A review of animal health and drug use practices in India, and their possible link to antimicrobial resistance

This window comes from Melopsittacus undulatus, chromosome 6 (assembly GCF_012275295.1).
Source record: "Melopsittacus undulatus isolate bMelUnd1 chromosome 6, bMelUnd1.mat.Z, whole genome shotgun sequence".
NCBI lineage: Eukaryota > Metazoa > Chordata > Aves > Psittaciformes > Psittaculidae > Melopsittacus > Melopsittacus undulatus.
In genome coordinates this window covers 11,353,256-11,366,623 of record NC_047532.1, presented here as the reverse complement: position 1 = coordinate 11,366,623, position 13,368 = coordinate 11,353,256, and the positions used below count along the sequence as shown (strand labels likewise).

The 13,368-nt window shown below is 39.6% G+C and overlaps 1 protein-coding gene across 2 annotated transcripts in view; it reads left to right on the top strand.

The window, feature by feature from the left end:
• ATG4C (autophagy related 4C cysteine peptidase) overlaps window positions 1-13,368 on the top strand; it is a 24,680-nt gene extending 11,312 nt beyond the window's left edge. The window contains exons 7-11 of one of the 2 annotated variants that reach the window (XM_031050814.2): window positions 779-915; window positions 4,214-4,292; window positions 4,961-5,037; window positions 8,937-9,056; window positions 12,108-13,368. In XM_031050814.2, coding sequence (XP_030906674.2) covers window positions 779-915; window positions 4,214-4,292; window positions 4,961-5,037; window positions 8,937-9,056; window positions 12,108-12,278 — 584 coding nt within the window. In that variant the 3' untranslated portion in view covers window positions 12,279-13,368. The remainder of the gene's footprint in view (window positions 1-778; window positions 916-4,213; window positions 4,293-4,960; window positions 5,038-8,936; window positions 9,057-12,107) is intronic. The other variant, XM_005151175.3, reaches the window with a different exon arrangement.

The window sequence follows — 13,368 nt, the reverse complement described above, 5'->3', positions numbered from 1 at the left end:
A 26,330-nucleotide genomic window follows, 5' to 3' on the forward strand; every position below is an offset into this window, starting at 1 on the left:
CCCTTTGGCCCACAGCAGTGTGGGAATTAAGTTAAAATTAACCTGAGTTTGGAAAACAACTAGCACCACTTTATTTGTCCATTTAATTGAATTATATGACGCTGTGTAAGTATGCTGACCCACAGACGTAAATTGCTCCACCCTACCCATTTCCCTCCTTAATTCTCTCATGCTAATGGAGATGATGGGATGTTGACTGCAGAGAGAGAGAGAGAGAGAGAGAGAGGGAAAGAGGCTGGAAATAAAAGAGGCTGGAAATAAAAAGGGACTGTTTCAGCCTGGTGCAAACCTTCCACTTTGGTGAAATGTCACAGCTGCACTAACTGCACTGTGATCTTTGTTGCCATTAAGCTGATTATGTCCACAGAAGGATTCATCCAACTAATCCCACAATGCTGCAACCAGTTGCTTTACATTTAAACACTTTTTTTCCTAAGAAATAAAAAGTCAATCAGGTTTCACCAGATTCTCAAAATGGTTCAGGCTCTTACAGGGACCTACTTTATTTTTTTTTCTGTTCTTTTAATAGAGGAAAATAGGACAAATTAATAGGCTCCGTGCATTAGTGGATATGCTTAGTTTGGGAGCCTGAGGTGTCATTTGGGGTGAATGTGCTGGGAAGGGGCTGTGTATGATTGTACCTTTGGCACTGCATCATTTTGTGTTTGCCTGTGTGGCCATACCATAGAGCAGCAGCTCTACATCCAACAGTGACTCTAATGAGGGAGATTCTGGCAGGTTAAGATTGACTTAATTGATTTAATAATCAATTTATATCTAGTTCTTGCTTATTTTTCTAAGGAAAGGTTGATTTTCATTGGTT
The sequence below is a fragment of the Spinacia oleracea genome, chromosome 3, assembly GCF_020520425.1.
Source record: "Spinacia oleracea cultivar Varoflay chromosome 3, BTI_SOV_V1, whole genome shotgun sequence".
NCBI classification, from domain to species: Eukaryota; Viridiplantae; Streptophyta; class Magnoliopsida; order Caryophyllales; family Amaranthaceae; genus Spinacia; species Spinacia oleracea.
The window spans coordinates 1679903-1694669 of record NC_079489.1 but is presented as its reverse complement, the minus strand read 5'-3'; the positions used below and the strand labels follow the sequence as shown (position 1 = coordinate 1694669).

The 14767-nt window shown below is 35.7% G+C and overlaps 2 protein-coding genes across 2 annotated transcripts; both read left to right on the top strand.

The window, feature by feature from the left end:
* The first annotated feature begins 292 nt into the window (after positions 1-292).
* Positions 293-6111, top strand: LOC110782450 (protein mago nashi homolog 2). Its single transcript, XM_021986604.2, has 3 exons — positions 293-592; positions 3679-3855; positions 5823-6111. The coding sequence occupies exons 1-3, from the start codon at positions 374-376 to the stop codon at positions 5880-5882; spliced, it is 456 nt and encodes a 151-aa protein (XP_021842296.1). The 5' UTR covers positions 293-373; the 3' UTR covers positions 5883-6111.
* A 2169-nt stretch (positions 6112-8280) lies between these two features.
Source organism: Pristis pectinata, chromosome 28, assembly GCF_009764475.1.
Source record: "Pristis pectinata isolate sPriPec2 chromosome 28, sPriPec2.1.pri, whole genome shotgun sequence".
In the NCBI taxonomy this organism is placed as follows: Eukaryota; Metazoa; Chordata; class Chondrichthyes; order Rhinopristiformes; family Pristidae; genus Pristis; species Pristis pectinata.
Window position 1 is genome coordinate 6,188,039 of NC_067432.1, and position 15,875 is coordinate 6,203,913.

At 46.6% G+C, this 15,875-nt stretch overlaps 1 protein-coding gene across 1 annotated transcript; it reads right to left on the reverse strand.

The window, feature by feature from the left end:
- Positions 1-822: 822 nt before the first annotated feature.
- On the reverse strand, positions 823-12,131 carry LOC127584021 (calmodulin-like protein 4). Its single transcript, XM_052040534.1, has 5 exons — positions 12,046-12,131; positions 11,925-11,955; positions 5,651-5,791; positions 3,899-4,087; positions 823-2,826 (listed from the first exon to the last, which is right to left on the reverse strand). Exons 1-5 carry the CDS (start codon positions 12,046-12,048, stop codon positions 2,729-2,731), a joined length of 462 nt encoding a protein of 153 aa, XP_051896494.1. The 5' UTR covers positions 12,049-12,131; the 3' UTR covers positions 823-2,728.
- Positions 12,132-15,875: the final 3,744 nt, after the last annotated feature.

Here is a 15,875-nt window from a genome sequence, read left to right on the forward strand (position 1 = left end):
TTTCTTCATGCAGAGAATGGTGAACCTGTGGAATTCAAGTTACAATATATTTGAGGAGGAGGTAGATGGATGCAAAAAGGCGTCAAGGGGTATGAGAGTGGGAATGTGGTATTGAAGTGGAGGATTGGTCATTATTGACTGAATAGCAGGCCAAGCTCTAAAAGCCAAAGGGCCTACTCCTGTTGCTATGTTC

Background Livestock production, particularly the dairy sector, is important for food and nutritional wellbeing of communities in India, it supports livelihoods of many farmers, and contributes to the economy of the country. India is a high consumer of antibiotics and antimicrobial resistant (AMR) bacteria are a major public health concern. Objectives Our objectives were to identify animal health and drug use practices that may contribute to emergence and spread of AMR in the country, review previous AMR- mitigation strategies, and discuss “theory of change” as an approach to informing the choice of interventions. Methods We undertook a desk review of literature to identify practices with potential to contribute to emergence and spread of antimicrobial resistance in India. Searches were done in PubMed, Google scholar, and Google. Data were synthesized and discussed by themes. Results Animal disease surveillance is less developed and infrastructure to support delivery of services is inadequate. Several groups are known to offer animal health services. The untrained “animal health workers” and para-veterinarians are more popular with farmers as they charge less for consultations (compared to veterinarians who are few and charge more). Over-the-counter access of antibiotics, without prescription, and direct marketing of drugs to farmers are common. Because of this, farmers are able to treat their animals and only consult when cases become non- responsive to treatment. Antibiotics are mostly used in management of mastitis cases. Drug withdrawal periods are rarely observed and occurrence of antibiotic- contaminated milk has been reported. Awareness on AMR is low and antimicrobial stewardship in livestock is yet to be developed. Initiatives such as the National programme for containment of AMR, National Action Plan on AMR, and the National Health policy point to government’s commitment in addressing the problem of AMR in the country. Conclusion Several animal health and drug use practices, with potential to cause AMR, have been described, and their contribution can be discussed further by engaging stakeholders in a “theory of change” exercise. Interventions that address AMR from the animal health perspective should be promoted, and incentives to increase their adoption explored.